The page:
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Labour Migration and Time Use Patterns of the Left-Behind Children and Elderly in Rural China

  • Hongqin Chang
  • Xiao-yuan Dong

    ()

  • Fiona MacPhail

Rural-urban migration has become a major feature of the Chinese economy since the mid-1990s. Due to institutional arrangements and economic and cultural factors, massive labor migration has resulted in a large left-behind population consisting of children, non-elderly married women, and the elderly. This paper examines the impacts of labor migration on time use patterns of the left-behind elderly people and children in rural China, using data derived from the China’s health and Nutrition Health Survey (CHNS) for the period between 1997 and 2006. The results show that the migration of household members increases the time spent on farm work and domestic work for the left-behind elderly, and the migration of parents increases the time spent on farm work and domestic work for the left-behind children. Importantly, migration has striking gender differentiated impacts with the increase in work time being greater for elderly women and girls than elderly men and boys. These results have important policy implications.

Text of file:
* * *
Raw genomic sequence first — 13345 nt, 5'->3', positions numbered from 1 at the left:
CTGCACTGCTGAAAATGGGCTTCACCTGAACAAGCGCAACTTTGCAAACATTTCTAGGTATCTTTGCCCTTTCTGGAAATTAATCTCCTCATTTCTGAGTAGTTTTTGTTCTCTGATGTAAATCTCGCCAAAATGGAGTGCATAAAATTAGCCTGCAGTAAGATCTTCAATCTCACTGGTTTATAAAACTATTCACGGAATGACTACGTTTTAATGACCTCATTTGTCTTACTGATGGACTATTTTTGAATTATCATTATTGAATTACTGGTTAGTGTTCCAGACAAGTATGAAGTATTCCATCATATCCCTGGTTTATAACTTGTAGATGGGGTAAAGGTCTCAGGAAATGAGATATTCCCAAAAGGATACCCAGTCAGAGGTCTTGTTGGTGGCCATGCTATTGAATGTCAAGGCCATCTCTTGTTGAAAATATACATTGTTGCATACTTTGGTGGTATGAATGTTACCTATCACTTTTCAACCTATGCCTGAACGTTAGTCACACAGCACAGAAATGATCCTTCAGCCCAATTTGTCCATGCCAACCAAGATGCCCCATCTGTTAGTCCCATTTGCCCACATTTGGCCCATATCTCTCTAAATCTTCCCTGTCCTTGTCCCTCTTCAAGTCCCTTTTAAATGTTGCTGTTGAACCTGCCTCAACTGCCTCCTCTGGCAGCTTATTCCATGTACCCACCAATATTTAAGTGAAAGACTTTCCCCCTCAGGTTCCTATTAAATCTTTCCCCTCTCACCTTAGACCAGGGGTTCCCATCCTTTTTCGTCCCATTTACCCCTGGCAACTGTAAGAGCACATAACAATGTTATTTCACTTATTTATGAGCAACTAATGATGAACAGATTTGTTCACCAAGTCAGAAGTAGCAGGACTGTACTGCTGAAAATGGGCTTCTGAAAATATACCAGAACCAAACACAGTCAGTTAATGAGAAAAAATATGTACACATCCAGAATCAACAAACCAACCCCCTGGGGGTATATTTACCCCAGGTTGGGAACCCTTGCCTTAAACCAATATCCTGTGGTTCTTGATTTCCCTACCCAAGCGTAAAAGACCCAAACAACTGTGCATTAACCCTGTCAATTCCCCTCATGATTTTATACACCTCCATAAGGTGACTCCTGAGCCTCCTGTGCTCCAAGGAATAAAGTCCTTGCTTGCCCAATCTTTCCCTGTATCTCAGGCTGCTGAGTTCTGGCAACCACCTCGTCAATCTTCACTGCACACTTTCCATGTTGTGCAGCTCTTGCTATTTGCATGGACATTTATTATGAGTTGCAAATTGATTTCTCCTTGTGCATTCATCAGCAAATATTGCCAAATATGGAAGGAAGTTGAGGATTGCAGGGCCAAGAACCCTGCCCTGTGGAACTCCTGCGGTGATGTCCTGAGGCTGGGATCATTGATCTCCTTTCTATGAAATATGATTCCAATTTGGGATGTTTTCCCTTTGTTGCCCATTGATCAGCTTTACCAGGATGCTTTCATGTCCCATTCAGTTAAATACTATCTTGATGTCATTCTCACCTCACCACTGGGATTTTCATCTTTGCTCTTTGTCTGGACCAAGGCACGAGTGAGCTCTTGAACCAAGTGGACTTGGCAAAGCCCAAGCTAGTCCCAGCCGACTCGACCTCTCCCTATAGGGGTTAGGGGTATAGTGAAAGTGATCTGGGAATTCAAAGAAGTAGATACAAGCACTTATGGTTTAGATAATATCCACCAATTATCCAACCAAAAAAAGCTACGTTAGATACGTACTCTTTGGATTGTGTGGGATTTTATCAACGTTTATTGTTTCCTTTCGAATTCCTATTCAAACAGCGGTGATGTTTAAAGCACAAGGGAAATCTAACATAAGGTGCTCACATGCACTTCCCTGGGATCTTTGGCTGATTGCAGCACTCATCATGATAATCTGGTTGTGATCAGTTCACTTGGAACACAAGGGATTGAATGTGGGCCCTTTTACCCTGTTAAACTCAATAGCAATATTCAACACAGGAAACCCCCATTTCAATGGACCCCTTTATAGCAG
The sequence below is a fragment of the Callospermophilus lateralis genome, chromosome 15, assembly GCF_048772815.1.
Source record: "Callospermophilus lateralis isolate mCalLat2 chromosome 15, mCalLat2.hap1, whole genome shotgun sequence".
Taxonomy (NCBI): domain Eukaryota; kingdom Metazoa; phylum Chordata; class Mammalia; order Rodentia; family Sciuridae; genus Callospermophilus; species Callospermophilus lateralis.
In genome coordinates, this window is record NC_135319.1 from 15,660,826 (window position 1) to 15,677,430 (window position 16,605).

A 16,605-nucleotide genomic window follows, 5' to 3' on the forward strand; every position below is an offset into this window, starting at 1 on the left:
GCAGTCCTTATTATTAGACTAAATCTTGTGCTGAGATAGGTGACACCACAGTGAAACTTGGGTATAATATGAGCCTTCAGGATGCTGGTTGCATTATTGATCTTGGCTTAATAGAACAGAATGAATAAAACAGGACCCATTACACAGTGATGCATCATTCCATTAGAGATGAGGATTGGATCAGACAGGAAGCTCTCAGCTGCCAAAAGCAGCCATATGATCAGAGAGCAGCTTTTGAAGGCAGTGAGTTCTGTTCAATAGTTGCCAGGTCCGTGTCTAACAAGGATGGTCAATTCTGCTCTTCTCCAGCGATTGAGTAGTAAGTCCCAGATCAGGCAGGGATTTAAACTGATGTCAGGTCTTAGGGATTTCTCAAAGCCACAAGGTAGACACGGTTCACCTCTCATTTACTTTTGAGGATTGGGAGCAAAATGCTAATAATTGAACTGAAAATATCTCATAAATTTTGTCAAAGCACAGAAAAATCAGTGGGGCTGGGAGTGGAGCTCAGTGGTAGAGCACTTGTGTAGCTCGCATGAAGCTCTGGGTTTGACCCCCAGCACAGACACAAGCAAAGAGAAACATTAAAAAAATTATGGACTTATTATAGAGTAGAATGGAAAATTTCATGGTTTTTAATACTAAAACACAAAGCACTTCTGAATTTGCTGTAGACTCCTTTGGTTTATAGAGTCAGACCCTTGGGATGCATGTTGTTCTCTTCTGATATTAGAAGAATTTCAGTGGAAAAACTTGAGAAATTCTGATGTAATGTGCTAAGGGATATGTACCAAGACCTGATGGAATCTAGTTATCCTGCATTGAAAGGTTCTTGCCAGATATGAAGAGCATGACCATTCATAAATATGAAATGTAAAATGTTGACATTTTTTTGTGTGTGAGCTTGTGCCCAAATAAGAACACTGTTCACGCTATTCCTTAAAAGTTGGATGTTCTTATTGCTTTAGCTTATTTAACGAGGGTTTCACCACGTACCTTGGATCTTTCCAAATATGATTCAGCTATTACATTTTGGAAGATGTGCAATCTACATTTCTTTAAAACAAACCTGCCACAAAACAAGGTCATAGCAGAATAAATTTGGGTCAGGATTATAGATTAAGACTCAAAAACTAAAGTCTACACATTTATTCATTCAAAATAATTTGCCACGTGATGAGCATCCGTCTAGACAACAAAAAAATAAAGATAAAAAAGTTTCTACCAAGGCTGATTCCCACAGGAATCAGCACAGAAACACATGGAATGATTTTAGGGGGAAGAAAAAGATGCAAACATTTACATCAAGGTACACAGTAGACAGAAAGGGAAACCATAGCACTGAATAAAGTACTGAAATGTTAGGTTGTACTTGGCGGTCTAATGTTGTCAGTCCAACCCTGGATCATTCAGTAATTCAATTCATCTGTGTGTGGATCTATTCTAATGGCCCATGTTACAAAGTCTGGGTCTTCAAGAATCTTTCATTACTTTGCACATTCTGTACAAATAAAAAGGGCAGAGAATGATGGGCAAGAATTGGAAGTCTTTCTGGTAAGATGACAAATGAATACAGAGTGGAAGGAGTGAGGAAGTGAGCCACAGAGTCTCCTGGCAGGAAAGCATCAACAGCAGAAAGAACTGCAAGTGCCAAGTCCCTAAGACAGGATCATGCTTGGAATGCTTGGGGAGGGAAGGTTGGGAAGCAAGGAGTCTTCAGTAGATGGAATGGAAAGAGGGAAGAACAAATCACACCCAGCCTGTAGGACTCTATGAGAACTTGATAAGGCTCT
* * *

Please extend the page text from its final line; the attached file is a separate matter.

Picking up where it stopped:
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File URL: http://economics.uwinnipeg.ca/RePEc/winwop/2010-05.pdf
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Paper provided by The University of Winnipeg, Department of Economics in its series Departmental Working Papers with number 2010-05.

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Length: 39 pages
Date of creation: Dec 2010
Date of revision:
Handle: RePEc:win:winwop:2010-05
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